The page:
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Elevation-influenced variation in canopy and stem phenology of Qinghai spruce, central Qilian Mountains, northeastern Tibetan Plateau

  • Xiaomei PengEmail author
  • Jun Du
  • Bao Yang
  • Shengchun Xiao
  • Gang Li
Original Article
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Part of the following topical collections:
  1. Tree Rings
  2. Tree Rings
  3. Tree Rings

Abstract

Key message

Canopy and stem phenology of Qinghai spruce, central Qilian Mountains, respond to different environmental factors depending on season and elevation.

Abstract

To understand vegetation species response to climate change, much research has been devoted to changes in forest phenology. Results of such studies are not only of scientific interest; they are potentially of great use in forest management. This study focuses on variations in canopy and stem phenology as affected by climate and elevation. We collected data on canopy phenology (as recorded in the Normalized Differential Vegetation Index) and stem phenology [using the Vaganov–Shashkin (V–S) model] in Qinghai spruce (Picea crassifolia) growing at two sites in the central Qilian Mountains, Northeast Tibetan Plateau. One site was at a higher elevation, near the local alpine tree-line, and the other was near the local lower tree-line. At both sites, a significant correlation was found between canopy and stem spring phenology. This would seem to be mainly due to spring temperatures. No such correlation was found between canopy and stem autumn phenology. The study suggests that the main factors affecting stem growth after the beginning of growing season would be temperature and soil moisture, and that these have different effects depending on elevation. At the lower elevation, soil moisture seems to be the main factor limiting growth. At the higher elevation, temperature was the determining factor. Climate change will have different effects depending on elevation.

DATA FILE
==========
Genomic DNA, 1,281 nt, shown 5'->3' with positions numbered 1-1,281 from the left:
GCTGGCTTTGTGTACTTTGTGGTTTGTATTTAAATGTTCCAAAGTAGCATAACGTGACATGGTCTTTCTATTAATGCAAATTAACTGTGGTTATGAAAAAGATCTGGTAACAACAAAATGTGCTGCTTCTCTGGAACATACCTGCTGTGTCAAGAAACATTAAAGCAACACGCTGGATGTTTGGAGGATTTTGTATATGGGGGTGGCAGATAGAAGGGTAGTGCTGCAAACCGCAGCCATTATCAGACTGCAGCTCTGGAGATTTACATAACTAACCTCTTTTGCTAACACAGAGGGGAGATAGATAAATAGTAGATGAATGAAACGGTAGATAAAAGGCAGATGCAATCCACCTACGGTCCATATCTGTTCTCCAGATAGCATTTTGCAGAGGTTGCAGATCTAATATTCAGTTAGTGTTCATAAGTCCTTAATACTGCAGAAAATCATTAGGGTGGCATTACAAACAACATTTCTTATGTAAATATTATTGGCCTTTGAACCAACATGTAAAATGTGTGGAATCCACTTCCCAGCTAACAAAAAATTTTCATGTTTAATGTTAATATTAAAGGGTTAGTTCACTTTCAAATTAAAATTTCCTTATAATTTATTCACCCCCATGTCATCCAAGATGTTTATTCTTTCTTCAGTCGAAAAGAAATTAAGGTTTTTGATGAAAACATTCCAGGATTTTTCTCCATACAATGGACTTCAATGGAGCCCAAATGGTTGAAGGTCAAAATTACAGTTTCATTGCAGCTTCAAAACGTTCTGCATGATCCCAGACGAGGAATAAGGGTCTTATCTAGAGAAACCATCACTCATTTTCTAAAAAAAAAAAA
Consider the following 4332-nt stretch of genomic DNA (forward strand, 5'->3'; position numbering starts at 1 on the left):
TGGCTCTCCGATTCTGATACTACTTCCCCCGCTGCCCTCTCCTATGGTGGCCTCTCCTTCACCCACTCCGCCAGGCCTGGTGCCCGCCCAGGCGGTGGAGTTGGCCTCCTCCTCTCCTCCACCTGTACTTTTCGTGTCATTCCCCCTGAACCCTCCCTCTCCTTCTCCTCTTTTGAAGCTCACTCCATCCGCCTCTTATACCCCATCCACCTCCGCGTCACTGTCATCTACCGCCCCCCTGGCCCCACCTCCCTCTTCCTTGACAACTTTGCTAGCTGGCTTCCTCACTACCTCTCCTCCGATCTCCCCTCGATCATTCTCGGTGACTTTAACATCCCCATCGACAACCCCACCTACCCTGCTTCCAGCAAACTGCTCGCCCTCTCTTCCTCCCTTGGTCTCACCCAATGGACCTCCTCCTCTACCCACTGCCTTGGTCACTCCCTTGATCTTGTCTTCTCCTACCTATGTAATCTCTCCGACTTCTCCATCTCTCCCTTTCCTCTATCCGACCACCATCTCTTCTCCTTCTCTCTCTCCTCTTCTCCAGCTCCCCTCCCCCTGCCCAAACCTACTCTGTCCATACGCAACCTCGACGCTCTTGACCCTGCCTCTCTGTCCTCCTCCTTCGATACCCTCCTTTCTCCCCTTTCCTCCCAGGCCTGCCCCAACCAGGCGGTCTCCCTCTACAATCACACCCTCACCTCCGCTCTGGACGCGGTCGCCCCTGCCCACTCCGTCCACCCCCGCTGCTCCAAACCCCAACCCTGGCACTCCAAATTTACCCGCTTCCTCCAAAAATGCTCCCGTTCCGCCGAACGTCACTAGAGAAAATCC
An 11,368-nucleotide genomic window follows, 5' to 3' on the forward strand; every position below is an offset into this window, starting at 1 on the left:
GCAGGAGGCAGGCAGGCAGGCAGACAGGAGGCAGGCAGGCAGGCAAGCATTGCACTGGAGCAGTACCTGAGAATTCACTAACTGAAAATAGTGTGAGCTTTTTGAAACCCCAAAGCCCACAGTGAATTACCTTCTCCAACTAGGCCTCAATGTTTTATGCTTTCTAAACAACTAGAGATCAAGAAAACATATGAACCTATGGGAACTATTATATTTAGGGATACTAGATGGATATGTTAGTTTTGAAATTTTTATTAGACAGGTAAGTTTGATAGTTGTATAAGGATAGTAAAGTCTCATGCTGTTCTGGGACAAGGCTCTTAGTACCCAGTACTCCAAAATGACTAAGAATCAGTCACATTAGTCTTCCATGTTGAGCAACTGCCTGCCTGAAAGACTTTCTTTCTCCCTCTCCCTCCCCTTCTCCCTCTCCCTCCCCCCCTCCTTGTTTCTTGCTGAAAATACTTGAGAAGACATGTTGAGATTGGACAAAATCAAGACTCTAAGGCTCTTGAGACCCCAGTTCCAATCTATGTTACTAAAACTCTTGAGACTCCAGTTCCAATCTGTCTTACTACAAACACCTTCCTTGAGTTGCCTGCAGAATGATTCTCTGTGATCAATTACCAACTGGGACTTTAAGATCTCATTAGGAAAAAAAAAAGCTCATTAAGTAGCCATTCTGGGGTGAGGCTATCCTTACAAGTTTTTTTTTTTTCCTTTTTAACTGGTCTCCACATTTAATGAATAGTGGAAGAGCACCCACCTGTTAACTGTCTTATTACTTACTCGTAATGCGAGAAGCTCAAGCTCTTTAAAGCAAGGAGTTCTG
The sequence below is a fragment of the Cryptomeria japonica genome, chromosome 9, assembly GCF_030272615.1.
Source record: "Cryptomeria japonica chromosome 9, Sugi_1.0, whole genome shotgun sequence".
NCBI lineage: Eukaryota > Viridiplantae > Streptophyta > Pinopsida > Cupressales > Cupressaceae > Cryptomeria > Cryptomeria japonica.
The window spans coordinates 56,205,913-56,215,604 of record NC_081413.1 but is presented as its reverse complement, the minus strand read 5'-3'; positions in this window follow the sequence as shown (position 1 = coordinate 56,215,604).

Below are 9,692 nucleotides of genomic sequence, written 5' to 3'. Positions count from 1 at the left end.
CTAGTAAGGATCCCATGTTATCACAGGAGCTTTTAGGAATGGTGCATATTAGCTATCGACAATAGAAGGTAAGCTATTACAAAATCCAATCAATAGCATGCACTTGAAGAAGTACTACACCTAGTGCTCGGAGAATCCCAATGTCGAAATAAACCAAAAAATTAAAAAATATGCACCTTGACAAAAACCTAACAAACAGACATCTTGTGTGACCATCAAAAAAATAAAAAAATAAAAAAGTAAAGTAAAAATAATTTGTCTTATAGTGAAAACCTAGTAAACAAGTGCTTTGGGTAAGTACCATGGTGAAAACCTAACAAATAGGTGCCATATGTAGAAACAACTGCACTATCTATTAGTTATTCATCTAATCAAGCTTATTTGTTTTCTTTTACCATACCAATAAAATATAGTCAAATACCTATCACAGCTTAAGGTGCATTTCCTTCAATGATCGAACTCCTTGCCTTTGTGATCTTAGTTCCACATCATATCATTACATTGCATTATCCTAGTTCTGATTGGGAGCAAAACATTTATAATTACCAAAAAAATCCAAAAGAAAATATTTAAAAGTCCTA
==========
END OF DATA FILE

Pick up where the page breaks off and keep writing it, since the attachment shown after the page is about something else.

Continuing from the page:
Keywords

Spring phenology Picea crassifolia Stem radial growth Forest management 

Notes

Acknowledgements

The study was jointly funded by the National Natural Science Foundation of China (nos. 41701050, 41601051, 41520104005, 41325008), the CAS Light of West China Program, and the Foundation for Excellent Youth Scholars of the Northwest Institute of Eco-Environment and Resources, CAS.

Compliance with ethical standards

Conflict of interest

The authors declare that they have no conflicts of interest.

Supplementary material

468_2019_1810_MOESM1_ESM.docx (53 kb)
Supplementary material 1 (DOCX 53 KB)

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Copyright information

© Springer-Verlag GmbH Germany, part of Springer Nature 2019

Authors and Affiliations

  • Xiaomei Peng
    • 1
    Email author
  • Jun Du
    • 2
  • Bao Yang
    • 1
  • Shengchun Xiao
    • 2
  • Gang Li
    • 3
  1. 1.Key Laboratory of Desert and Desertification, Cold and Arid Regions Environmental and Engineering Research InstituteChinese Academy of SciencesLanzhouChina
  2. 2.Key Laboratory of Ecohydrology of Inland River Basin, Cold and Arid Regions Environmental and Engineering Research InstituteChinese Academy of SciencesLanzhouChina
  3. 3.Dongdashan Nature Reserve Management Station of Ganzhou DistrictZhangyeChina

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